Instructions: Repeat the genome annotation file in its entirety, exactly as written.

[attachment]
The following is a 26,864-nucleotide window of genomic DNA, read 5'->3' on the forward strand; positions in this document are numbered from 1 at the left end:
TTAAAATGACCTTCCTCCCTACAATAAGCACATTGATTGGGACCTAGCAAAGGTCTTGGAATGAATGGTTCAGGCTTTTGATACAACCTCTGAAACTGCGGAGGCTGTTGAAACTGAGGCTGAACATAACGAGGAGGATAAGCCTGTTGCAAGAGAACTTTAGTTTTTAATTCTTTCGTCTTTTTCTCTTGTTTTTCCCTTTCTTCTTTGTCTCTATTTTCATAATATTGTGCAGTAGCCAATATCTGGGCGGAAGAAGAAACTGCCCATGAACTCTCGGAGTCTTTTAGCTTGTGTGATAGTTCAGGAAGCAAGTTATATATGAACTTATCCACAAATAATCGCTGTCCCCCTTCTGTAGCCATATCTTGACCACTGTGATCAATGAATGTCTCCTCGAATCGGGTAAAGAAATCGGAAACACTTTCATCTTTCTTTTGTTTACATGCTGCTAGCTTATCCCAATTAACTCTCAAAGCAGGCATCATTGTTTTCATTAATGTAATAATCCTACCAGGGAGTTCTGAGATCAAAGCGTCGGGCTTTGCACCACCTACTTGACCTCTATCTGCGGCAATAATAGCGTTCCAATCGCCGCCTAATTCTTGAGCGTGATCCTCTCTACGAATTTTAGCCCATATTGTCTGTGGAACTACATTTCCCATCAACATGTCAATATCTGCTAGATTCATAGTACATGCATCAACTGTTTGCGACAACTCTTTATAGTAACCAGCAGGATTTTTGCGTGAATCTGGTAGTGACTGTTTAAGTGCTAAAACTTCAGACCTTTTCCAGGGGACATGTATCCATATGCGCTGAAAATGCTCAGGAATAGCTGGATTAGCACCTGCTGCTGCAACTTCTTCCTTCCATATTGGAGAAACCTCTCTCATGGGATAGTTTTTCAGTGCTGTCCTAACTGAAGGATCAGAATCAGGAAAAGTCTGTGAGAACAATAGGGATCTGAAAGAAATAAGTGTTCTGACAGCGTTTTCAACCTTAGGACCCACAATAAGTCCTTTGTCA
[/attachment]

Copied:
The following is a 26,864-nucleotide window of genomic DNA, read 5'->3' on the forward strand; positions in this document are numbered from 1 at the left end:
TTAAAATGACCTTCCTCCCTACAATAAGCACATTGATTGGGACCTAGCAAAGGTCTTGGAATGAATGGTTCAGGCTTTTGATACAACCTCTGAAACTGCGGAGGCTGTTGAAACTGAGGCTGAACATAACGAGGAGGATAAGCCTGTTGCAAGAGAACTTTAGTTTTTAATTCTTTCGTCTTTTTCTCTTGTTTTTCCCTTTCTTCTTTGTCTCTATTTTCATAATATTGTGCAGTAGCCAATATCTGGGCGGAAGAAGAAACTGCCCATGAACTCTCGGAGTCTTTTAGCTTGTGTGATAGTTCAGGAAGCAAGTTATATATGAACTTATCCACAAATAATCGCTGTCCCCCTTCTGTAGCCATATCTTGACCACTGTGATCAATGAATGTCTCCTCGAATCGGGTAAAGAAATCGGAAACACTTTCATCTTTCTTTTGTTTACATGCTGCTAGCTTATCCCAATTAACTCTCAAAGCAGGCATCATTGTTTTCATTAATGTAATAATCCTACCAGGGAGTTCTGAGATCAAAGCGTCGGGCTTTGCACCACCTACTTGACCTCTATCTGCGGCAATAATAGCGTTCCAATCGCCGCCTAATTCTTGAGCGTGATCCTCTCTACGAATTTTAGCCCATATTGTCTGTGGAACTACATTTCCCATCAACATGTCAATATCTGCTAGATTCATAGTACATGCATCAACTGTTTGCGACAACTCTTTATAGTAACCAGCAGGATTTTTGCGTGAATCTGGTAGTGACTGTTTAAGTGCTAAAACTTCAGACCTTTTCCAGGGGACATGTATCCATATGCGCTGAAAATGCTCAGGAATAGCTGGATTAGCACCTGCTGCTGCAACTTCTTCCTTCCATATTGGAGAAACCTCTCTCATGGGATAGTTTTTCAGTGCTGTCCTAACTGAAGGATCAGAATCAGGAAAAGTCTGTGAGAACAATAGGGATCTGAAAGAAATAAGTGTTCTGACAGCGTTTTCAACCTTAGGACCCACAATAAGTCCTTTGTCA